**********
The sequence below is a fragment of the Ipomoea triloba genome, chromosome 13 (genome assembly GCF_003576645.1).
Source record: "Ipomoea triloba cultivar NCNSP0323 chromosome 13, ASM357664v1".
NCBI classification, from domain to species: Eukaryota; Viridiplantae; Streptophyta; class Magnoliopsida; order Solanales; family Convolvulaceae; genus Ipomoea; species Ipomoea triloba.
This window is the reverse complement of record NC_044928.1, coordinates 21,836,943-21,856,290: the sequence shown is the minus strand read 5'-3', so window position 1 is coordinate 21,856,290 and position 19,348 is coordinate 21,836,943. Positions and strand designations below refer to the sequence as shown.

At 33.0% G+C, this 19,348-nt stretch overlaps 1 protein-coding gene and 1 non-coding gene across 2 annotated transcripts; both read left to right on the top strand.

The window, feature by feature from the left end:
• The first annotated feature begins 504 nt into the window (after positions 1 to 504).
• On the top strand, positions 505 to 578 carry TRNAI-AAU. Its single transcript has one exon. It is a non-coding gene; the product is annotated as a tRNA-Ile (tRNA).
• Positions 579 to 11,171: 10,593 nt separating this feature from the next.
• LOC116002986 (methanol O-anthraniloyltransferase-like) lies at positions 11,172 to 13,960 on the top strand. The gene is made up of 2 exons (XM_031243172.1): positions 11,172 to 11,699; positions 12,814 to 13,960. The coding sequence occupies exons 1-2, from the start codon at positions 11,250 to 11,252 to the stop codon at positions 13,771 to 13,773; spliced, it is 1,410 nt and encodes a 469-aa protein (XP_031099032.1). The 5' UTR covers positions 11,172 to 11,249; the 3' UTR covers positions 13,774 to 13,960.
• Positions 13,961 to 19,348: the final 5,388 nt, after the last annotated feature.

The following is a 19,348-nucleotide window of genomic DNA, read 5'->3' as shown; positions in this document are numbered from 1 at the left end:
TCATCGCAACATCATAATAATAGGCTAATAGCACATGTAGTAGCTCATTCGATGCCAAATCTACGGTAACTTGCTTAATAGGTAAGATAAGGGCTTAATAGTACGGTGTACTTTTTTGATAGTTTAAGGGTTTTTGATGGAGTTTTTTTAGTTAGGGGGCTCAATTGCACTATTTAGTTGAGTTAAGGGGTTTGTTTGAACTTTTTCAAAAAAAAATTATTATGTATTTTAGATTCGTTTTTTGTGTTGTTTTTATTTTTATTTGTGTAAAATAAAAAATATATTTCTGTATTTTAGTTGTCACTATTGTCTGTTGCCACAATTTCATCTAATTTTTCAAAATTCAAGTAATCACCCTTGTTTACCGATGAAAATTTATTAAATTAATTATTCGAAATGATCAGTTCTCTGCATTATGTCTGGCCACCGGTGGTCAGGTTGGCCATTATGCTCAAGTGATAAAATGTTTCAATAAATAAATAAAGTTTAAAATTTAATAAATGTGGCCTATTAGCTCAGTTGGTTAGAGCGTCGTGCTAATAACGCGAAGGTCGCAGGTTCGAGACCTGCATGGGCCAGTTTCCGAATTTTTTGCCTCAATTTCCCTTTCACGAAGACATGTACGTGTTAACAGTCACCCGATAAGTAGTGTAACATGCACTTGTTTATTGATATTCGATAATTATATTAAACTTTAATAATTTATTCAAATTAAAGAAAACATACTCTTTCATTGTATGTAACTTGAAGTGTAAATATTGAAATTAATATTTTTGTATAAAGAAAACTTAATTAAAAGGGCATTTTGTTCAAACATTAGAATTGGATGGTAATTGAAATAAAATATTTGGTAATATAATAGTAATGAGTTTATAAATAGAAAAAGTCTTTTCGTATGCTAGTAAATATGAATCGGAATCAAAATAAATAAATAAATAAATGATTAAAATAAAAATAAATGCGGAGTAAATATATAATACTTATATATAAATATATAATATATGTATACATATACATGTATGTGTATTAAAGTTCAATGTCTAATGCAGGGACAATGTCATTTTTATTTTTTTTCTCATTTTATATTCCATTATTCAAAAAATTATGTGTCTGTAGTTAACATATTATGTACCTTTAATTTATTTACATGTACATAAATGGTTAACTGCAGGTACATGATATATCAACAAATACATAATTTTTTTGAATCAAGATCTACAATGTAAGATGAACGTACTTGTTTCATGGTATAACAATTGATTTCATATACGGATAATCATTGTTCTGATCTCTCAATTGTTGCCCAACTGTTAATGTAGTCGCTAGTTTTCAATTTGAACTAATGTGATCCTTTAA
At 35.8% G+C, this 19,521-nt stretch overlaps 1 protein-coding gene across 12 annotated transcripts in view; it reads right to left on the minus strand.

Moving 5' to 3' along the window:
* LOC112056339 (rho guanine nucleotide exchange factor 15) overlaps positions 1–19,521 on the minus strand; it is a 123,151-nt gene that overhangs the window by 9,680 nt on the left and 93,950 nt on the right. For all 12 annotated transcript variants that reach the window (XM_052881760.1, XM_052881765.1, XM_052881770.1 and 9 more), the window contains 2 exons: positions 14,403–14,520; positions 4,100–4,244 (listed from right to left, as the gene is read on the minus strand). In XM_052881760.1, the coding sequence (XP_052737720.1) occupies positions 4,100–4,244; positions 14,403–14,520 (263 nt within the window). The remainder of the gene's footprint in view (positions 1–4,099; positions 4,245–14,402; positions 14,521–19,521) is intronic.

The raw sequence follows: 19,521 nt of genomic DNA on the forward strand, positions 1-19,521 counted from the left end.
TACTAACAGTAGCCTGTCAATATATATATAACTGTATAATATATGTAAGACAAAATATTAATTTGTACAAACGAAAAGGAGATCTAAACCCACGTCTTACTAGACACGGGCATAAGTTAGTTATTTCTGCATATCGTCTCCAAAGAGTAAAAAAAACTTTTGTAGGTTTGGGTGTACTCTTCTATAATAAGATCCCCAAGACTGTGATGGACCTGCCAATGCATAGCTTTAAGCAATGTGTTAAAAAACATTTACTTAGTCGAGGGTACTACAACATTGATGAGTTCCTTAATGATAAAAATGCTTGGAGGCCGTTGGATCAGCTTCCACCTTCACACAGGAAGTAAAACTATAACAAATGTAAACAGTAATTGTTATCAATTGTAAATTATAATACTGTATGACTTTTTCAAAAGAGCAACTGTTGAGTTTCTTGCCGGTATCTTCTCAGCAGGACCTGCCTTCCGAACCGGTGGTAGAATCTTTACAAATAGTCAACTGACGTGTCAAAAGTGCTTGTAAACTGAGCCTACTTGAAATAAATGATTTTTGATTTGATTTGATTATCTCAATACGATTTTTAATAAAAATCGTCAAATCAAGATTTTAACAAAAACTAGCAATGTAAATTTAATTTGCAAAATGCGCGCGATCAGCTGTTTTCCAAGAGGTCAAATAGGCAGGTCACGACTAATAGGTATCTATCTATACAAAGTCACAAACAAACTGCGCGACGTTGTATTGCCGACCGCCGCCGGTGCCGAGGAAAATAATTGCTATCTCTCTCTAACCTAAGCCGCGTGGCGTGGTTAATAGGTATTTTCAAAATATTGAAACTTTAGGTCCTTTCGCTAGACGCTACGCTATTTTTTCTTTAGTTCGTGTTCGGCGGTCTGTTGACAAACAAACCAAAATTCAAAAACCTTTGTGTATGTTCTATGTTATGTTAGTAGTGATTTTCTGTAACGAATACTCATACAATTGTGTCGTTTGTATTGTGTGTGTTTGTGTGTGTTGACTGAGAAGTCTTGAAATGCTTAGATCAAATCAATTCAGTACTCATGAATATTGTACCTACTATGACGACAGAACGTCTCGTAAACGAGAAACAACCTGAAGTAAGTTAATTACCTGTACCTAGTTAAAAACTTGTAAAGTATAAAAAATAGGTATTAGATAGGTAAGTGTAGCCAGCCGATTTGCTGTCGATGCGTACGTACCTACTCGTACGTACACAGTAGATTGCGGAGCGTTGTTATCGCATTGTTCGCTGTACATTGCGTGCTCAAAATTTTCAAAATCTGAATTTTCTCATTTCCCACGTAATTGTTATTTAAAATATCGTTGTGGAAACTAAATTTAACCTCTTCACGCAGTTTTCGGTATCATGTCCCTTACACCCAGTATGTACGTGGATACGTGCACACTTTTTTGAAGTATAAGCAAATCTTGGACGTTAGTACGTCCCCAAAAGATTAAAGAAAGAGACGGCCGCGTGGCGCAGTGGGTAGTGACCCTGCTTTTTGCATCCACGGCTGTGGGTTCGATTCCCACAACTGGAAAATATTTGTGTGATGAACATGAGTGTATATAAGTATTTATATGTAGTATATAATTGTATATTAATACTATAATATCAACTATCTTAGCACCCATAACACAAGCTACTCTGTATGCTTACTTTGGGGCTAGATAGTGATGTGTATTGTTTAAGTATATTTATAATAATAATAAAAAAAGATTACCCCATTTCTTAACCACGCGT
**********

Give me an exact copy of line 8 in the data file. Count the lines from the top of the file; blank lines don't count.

• On the top strand, positions 505 to 578 carry TRNAI-AAU. Its single transcript has one exon. It is a non-coding gene; the product is annotated as a tRNA-Ile (tRNA).